The other issue I came up against was this:
The blue tape was all wavy and looked like it had been put on in a hurry without any regards to its effect on print quality. Not sure how this print bed passed quality control but I replaced the tape completely before starting the first print.
These two issues aside, the Pirx can be set up and running in less than an hour. When switching on the Pirx for the first time, I was pleasantly surprised that it lit up in blue. A strip of blue LEDs is placed against the front panel helping to illuminate the build platform and giving the printer a cool glow at night. Interestingly enough, this is not mentioned in the spec or elsewhere, hence the surprise on the first power up.
Host Software & Slicers
As per the Pirx manual, you need two pieces of software to run the printer: Repetier-Host as host software to drive the 3D printer and Kisslicer as slicing engine. The instruction manual shows you how to install both of these and I didn’t encounter any issues in doing so.
Pirx recommends Kisslicer as slicing engine mostly due to the degree of control that it gives you over the various settings. In practice, I ended up slicing most prints using the slicing engines embedded in Repetier-Host: Cura and Slic3r. Both slicers work fine, but for any 3D printing beginner I would recommend using Cura due to its simpler controls.
What about using Cura as host software directly? Cura being my host software and slicer of choice, I wanted to see if I could get it to work with the Pirx (despite the fact it is not explicitly mentioned in the Pirx user manual). As it turns out, Cura works with the Pirx but with some limitations. The direct printer controls (stopping the printing process, moving the print bed, homing the extruder etc) are not available in Cura. Thus, I could use Cura to slice the 3D models and start the print but always had to switch to Repetier-Host in case I needed to stop the print. A workable but somewhat unpractical setup.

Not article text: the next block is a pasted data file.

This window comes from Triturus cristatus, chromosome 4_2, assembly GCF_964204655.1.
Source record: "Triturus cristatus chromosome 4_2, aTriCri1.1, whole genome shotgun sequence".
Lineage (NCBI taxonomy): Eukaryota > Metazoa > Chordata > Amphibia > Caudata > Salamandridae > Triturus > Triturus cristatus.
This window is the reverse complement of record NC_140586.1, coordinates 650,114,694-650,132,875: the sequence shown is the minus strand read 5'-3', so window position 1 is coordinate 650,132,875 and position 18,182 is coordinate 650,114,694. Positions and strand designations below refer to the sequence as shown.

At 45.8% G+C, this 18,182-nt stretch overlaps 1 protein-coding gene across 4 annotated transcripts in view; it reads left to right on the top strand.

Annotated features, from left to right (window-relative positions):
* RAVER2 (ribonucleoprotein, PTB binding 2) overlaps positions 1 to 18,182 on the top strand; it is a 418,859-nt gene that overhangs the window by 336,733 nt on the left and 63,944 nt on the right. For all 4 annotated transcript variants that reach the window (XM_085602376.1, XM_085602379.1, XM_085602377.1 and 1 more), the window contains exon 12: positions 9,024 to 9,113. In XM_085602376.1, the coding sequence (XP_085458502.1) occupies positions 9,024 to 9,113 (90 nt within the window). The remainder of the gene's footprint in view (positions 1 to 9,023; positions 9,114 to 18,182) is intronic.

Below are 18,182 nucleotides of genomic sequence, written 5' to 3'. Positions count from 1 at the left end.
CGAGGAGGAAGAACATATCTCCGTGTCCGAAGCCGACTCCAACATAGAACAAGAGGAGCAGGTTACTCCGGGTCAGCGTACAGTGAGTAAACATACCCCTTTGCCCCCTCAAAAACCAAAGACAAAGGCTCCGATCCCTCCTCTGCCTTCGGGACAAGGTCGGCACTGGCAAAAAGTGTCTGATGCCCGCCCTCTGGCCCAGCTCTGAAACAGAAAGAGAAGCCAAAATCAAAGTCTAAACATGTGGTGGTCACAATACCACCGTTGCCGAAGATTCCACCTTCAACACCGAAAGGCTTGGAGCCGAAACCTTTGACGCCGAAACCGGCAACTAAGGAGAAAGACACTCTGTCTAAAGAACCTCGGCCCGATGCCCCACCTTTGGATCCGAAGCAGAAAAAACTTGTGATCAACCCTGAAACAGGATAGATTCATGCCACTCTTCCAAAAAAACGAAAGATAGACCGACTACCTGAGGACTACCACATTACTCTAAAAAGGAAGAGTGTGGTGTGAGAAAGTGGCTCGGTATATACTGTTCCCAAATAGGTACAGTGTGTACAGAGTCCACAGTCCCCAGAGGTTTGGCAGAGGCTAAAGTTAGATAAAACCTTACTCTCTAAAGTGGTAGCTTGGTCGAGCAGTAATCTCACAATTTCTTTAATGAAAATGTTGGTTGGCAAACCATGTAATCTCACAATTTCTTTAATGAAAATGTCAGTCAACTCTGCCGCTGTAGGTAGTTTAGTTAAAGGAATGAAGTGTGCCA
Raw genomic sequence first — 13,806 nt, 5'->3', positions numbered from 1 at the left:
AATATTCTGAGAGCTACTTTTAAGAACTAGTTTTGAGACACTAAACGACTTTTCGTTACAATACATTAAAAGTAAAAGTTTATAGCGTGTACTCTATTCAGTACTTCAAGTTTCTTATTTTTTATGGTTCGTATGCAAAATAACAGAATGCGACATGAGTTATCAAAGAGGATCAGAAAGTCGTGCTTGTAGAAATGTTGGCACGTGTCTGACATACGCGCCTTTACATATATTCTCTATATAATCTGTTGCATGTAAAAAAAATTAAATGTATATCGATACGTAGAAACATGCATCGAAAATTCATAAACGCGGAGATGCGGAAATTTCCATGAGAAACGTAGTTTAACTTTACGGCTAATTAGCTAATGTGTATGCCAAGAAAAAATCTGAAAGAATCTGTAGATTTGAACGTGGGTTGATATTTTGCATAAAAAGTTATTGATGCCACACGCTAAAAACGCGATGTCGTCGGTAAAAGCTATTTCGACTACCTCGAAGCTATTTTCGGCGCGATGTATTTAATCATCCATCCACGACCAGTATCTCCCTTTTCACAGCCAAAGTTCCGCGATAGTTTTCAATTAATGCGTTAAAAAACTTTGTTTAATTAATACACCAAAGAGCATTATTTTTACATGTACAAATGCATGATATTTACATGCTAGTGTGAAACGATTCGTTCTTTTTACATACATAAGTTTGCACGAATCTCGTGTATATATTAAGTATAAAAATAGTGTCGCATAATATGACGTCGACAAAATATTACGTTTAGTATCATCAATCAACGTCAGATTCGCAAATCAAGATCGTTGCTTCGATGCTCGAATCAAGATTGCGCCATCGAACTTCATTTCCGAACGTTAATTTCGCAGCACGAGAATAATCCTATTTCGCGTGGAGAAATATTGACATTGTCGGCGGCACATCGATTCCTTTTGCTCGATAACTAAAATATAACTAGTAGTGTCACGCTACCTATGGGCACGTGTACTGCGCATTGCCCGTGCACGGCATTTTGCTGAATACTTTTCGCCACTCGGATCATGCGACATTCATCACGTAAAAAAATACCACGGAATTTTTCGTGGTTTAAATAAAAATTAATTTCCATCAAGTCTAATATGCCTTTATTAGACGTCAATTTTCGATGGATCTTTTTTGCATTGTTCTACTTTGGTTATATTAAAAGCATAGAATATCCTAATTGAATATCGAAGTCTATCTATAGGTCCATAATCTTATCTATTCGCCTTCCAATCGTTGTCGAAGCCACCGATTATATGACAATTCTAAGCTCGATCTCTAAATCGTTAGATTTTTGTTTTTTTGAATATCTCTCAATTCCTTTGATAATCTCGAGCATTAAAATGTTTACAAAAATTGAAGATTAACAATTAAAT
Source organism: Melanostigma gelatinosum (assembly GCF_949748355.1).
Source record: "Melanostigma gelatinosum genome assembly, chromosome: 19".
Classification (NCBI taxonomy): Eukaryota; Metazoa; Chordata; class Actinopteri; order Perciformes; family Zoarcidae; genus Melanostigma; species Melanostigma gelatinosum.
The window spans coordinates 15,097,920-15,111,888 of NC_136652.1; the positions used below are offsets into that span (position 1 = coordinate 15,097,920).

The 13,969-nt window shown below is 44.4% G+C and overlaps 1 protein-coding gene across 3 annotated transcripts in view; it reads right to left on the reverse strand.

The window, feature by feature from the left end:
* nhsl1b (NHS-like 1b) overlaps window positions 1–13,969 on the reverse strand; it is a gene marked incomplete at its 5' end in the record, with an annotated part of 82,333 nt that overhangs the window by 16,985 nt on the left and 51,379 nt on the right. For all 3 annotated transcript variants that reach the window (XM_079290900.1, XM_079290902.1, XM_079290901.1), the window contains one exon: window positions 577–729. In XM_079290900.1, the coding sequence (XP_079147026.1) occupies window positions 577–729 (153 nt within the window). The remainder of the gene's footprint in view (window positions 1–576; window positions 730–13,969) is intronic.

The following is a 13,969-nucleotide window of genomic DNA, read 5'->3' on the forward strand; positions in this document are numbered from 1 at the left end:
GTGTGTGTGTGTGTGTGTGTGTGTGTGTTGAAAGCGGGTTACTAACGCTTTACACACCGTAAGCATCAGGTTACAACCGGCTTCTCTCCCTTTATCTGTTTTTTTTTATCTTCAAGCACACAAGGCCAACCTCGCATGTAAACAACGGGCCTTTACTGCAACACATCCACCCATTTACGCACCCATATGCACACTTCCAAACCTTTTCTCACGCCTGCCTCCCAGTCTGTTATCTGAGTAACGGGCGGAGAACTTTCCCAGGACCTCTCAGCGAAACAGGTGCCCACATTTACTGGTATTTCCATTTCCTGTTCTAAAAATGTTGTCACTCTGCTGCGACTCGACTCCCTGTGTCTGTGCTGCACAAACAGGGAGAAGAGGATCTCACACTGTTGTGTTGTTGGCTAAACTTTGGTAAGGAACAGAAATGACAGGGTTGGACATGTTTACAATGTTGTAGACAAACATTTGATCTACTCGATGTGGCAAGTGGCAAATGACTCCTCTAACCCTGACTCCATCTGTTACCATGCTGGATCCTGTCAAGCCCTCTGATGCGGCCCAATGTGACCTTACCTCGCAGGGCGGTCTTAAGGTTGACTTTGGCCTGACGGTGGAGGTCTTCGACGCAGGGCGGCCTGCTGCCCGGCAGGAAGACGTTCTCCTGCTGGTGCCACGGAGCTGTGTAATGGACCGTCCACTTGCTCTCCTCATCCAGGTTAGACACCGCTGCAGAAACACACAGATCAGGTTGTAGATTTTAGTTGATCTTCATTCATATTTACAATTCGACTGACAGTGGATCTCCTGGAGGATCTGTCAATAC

Pirx did later confirm that there is only limited support for Cura, hence why they recommend Repetier Host and Kisslicer.
Pirx – 3D Printing Performance
To gauge the Pirx’s 3D printing performance, I decided to first put it through the same test protocol that was used at the 2015 Make 3D Printer Shootout. In fact, Make has made the testing methodology and models public such that anyone can use them to test their own 3D printers.
The Make testing is comprised of a series of 3D models that each test a very specific performance aspect of a 3D printer. All tests were run at a print speed of 40 mm/sec and at a layer resolution of 0.2 mm. The probes are then evaluated on a scale of 1 to 5 with 5 being the maximum score.
Here is how the Pirx performed on these models:
The dimensional accuracy probe measures how much backlash a printer produces. The probe consists of six super-imposed discs, each with a decreasing diameter. Once the print is completed, the diameter of the second disc from the bottom is measured. This has a target diameter of 20 mm, the Pirx’s probe showed deviations up to 0.3 mm. Score: 2/5.
The bridging performance test is designed to probe a 3D printer’s ability to surmount distances without support material. The probe has five distances to be bridged, ranging from 20 mm to 60 mm. The Pirx performed well on this test, it managed to bridge all the gaps with little to no filament dropping. Score: 4/5.
The overhang performance test simply measures the angle at which the printer starts struggling with completing overhangs. The probe has four angles at 30°, 45°, 60° and 70°. The Pirx managed the 30° and 45° angles very well, started struggling with the 60° though and drooping loops of filament appeared at the 70° angle. Score: 3/5.
Negative Space Tolerances
The negative space tolerance test is a measure of a printer’s ability to create fine negative (or empty) spaces making sure that two separate parts of a model don’t fuse together where they aren’t supposed to. The probe is a block with 5 pins, each with a decreasing negative space around it ranging from 0.6 mm to 0.2 mm. The number of pins that can be removed at the end of the print determines the score. The Pirx performed well, 4 out of the 5 pins could be removed. Score: 4/5.
Fine Positive Space Features Performance
The fine positive space features test essentially gauges a 3D printer’s retraction performance. The probe is a plate with 6 conical spires that thin out towards the top. This is the only test where the Pirx failed repeatedly: on the first try, the hot-end clogged up rapidly before the spires had reached a height of even 2mm. I tried various settings such as increasing the temperature to increase material flow but the best I could get out of the machine was a spire height of 6mm. Score: 1/5.
Mechanical Resonance Tests